• Gossip Evolution: Dante writes a lot of poetry about a pretty woman he doesn't really care about to throw people off the trail for his real love, Beatrice. Problem is, he writes so much cover poetry that Florence's gossipers make Dante out to be lusting after his defense. Not wanting to cause a scandal, Beatrice refuses even to say hello to her secret admirer.
  • Grief Song: The collection includes a three-part canzone written immediately after Beatrice's death. It mentions a lot about crying.
  • Heart Trauma: A rare positive example; a dream where Beatrice eats the poet's heart marks the beginning of his love for her and his quest to capture her beauty in any of the dozens of poems in the Vita Nuova.
  • Horrifying Hero: Once he's in mourning, Dante scares off all men who see him because his face is as dead as a ghost's.
  • Humble Hero: Beatrice is so devoid of pride that it astonishes God and merits her entrance into the heaven of humility, sitting within reach of the Virgin Mary herself.
  • In Medias Res: The Fever Dream Episode of the Vita Nuova opens with Dante being awoken from his nightmare, while the rest of the poem details what he actually hallucinated.
  • Internal Monologue: In the aftermath of Lord Love's vision, a sonnet portrays an argument between voices in Dante's head about whether to submit to Love or to resist him. The internal argument forces Dante to constantly start, scrap, and re-start his poetry until he prays to Mercy herself.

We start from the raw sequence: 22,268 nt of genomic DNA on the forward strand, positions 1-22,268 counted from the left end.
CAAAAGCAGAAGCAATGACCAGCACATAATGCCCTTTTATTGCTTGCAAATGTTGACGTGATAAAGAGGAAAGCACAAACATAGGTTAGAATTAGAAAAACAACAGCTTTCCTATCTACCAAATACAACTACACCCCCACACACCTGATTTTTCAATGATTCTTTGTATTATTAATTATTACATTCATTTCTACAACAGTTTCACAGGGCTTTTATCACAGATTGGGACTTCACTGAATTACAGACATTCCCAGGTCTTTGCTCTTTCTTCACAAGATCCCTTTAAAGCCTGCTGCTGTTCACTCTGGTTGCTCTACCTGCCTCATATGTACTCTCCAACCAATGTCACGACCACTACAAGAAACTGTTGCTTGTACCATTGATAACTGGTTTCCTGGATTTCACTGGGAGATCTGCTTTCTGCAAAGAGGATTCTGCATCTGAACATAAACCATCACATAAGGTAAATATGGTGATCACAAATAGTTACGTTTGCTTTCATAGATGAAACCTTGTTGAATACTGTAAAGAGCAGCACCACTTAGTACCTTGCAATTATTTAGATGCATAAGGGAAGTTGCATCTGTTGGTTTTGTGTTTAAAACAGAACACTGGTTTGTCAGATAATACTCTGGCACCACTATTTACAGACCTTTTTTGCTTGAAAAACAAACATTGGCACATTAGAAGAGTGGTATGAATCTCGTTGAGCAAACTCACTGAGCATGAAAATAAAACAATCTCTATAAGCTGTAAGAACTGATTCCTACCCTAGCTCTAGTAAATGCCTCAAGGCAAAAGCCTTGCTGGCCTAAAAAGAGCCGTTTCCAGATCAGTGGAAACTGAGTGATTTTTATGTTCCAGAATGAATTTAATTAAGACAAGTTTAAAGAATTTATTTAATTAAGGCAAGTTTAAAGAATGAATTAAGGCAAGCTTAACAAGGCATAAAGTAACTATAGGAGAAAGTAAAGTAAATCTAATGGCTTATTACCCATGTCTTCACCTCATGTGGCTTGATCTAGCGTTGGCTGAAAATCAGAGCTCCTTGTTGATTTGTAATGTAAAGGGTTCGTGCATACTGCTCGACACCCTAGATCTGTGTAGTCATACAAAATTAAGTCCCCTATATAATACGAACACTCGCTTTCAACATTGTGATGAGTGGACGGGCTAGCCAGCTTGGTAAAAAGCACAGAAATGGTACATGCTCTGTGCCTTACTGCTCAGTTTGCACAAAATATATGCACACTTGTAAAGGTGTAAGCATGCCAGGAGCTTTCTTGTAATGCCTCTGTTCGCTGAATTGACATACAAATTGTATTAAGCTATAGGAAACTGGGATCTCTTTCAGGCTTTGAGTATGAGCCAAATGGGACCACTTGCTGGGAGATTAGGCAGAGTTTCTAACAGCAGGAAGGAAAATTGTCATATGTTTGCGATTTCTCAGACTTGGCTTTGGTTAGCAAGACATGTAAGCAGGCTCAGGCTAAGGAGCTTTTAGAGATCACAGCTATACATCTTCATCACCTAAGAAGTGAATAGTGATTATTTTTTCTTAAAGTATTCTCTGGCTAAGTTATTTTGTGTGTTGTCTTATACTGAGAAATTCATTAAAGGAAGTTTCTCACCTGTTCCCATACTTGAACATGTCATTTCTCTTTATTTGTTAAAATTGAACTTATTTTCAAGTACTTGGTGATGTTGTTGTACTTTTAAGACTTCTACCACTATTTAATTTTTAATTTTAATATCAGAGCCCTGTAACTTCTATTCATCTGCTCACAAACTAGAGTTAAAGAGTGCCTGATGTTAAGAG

• Jerk with a Heart of Jerk: Dante maintains that anyone who does not remember Beatrice and mourn must have a heart made of granite with no space for goodness.
  • Keeping Secrets Sucks: Dante's attempts to keep the prying eyes of Florence from knowing which woman he's in love with ends up ruining his chances with her. Turns out, pretending to love other ladies makes you look like a medieval whore, something Beatrice in no way wants to associate with much to Dante's secret misery.
  • Killed Offscreen: The story of how Beatrice's passed from Earth to Heaven is left unsung in Dante's poetry, because he didn't feel he could do the subject justice.
  • Longing Look: When the poet is having a bit of a panic attack, he notices a young woman looking at him compassionately from a window. The poet is moved to tear by this look and even begins to feel Love in his soul for the first time since his lady's death.
  • Love at First Sight: The Vita Nuova begins with Dante seeing Beatrice for the first time and adoring her. Every part of his being cries in praise of her as Love claims dominion of his heart, never to let him go free for as long as Beatrice is on Earth.
  • Love Potion: Dante admits that if his speech could fully communicate the worth of his lady, it would turn any of his listeners into lovers.
  • Meaningful Name: The poet's muse is named Beatrice, a fact known to all who meet her because they realize their beatitude by contemplating her beauty. Yes, Dante goes so far to say that his lady's beauty offers a glimpse of the eternal beatitude of Heaven, a praise that only becomes more apt after she passed into that world.